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dc.contributor.authorSerafini, John
dc.contributor.otherQueen's University (Kingston, Ont.). Theses (Queen's University (Kingston, Ont.))en
dc.date.accessioned2017-11-01T20:58:29Z
dc.date.available2017-11-01T20:58:29Z
dc.identifier.urihttp://hdl.handle.net/1974/23628
dc.description.abstractWater availability is obviously a primary regulator of plant productivity and species interactions in arid ecosystems, where many previous studies have documented these effects by manipulating soil moisture availability. The impact of altered precipitation patterns — predicted as a consequence of climate change — however, is less clear for more temperate-mesic habitats. How much does variation in soil moisture availability matter here relative to other key environmental factors? To address this, we used a long-term field experiment to explore how the interaction of below-ground water and nutrient availability and above-ground herbivory, interact as regulators of neighbourhood biomass production and species composition in an old-field meadow in Eastern Ontario. After five years of soil water and nutrient level manipulation, with and without herbivore exclosures, we recorded above-ground dry biomass for each resident species within replicate plots. Analysis of treatment effects showed that community above-ground biomass increased with the addition of soil nutrients, decreased under reduced water levels, and was unaffected by increasing water levels or the presence of herbivore exclosures. By Contrast, species richness was altered by all applied treatments with the soil water level manipulations having the greatest effects. The soil nutrient manipulation induced changes in diversity consistent with the traditional ‘humped-back’ model, which predicts a unimodal relationship between productivity and diversity, but the soil moisture manipulation did not. Body size metrics (i.e. maximum potential body size or minimum reproductive threshold size) did not predict species biomass representation under any of the experimental manipulations. However, the biomass of the three most dominant plant species — each of agricultural and ecological significance — was altered by the soil resource manipulations. These results suggest that future precipitation regime changes are likely to negatively impact eastern Ontario’s native grassland plant species and its economically valuable hay and pasture lands. Furthermore, they challenge conventional theory regarding plant body size and competition and the relationship between productivity and diversity along gradients of soil moisture availability versus soil nutrient availability.en_US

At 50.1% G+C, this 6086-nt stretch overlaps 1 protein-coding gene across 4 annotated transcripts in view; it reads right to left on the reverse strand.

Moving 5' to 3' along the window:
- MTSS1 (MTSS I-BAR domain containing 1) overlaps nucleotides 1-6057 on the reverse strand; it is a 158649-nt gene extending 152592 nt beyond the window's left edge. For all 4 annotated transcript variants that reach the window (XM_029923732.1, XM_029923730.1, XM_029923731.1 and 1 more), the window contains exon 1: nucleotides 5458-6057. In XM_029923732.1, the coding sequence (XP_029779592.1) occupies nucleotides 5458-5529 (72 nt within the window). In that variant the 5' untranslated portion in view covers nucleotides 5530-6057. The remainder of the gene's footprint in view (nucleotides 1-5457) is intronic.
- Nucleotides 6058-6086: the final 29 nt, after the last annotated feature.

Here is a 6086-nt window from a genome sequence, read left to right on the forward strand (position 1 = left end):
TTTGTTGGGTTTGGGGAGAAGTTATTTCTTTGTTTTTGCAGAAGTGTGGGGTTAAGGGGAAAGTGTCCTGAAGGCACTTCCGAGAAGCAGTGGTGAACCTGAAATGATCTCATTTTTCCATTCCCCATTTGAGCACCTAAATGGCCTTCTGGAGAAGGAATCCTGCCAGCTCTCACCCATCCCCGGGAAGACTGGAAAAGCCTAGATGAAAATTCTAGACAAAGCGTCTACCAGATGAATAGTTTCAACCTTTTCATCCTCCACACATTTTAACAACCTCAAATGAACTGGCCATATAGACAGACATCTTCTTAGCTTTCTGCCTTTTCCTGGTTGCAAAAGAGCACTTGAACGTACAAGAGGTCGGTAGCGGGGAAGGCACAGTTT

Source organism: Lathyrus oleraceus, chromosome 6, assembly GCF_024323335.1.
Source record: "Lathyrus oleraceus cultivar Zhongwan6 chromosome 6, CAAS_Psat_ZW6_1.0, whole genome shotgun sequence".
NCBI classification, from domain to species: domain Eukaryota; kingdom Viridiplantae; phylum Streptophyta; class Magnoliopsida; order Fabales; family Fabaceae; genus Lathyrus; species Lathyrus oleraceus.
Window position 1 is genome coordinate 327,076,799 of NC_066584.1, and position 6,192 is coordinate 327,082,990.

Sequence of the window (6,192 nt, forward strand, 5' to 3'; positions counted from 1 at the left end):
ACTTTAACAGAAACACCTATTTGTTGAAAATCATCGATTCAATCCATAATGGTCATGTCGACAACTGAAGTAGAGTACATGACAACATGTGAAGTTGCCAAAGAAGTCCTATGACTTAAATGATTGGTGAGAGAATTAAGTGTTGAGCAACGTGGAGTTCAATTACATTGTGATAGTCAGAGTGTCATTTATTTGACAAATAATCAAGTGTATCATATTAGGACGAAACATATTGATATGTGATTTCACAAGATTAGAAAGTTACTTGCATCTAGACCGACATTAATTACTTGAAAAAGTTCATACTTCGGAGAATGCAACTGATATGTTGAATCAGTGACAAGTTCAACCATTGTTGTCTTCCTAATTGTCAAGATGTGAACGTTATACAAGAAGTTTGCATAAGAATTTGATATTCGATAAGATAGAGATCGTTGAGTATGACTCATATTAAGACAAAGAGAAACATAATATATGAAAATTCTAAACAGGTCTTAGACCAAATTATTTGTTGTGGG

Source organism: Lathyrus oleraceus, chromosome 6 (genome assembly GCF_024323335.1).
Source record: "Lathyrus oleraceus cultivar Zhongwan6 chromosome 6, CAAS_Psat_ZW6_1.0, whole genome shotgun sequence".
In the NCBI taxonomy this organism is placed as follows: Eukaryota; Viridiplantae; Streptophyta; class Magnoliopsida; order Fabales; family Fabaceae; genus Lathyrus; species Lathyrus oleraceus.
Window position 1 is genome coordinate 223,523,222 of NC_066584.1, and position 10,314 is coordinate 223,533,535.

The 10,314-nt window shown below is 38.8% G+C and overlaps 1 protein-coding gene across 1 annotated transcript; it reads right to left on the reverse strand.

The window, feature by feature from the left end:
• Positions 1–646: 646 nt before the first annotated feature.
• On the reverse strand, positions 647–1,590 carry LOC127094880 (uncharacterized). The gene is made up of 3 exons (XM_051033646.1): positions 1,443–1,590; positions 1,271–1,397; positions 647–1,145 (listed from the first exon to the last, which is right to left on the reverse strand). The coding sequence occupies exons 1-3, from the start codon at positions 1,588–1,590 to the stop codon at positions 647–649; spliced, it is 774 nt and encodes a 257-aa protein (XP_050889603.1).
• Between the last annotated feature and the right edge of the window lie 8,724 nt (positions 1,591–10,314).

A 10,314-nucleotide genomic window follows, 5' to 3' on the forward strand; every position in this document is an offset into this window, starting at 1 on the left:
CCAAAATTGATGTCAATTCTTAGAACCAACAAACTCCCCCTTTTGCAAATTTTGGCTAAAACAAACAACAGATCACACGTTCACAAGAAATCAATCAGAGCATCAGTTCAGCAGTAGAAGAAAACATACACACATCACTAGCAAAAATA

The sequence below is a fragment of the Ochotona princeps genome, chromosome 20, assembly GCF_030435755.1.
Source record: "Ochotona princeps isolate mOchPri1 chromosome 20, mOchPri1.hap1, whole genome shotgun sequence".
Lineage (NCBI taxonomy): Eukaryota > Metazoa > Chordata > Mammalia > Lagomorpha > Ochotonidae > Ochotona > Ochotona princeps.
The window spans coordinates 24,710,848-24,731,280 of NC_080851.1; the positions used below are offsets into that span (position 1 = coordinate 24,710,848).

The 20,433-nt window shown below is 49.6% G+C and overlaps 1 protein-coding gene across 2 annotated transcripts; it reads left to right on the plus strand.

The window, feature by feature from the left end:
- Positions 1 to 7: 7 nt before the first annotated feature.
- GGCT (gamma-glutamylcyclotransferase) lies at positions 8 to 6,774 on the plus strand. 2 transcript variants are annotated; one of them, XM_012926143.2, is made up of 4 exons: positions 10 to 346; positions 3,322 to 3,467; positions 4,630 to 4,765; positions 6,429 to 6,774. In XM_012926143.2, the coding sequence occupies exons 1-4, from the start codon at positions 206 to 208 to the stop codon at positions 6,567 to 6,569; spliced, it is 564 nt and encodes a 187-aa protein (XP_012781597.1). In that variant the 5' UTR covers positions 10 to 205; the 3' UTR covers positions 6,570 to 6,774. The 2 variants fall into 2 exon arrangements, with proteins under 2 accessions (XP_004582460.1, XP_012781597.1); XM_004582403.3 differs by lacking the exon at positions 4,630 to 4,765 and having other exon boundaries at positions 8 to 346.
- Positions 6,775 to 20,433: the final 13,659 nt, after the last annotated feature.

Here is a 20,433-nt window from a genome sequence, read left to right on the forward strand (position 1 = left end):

dc.language.isoenen_US
dc.relation.ispartofseriesCanadian thesesen
dc.rightsQueen's University's Thesis/Dissertation Non-Exclusive License for Deposit to QSpace and Library and Archives Canadaen
dc.rightsProQuest PhD and Master's Theses International Dissemination Agreementen
dc.rightsIntellectual Property Guidelines at Queen's Universityen
dc.rightsCopying and Preserving Your Thesisen
dc.rightsThis publication is made available by the authority of the copyright owner solely for the purpose of private study and research and may not be copied or reproduced except as permitted by the copyright laws without written authority from the copyright owner.en
dc.subjectClimate Changeen_US
dc.subjectHerbivoryen_US
dc.subjectPlant Sizeen_US
dc.subjectPrecipitationen_US
dc.subjectProductivityen_US
dc.subjectSoil Moistureen_US
dc.subjectSoil Nutrientsen_US
dc.subjectSpecies Compositionen_US
dc.subjectSpecies Diversityen_US
dc.subjectTemperate-Mesic Vegetationen_US
dc.titleEffects of soil resource and herbivory manipulation on temperate-mesic grassland vegetation under a changing climateen_US
dc.typeThesisen
dc.description.degreeMaster of Scienceen_US
dc.contributor.supervisorAarssen, Lonnie
dc.contributor.departmentBiologyen_US


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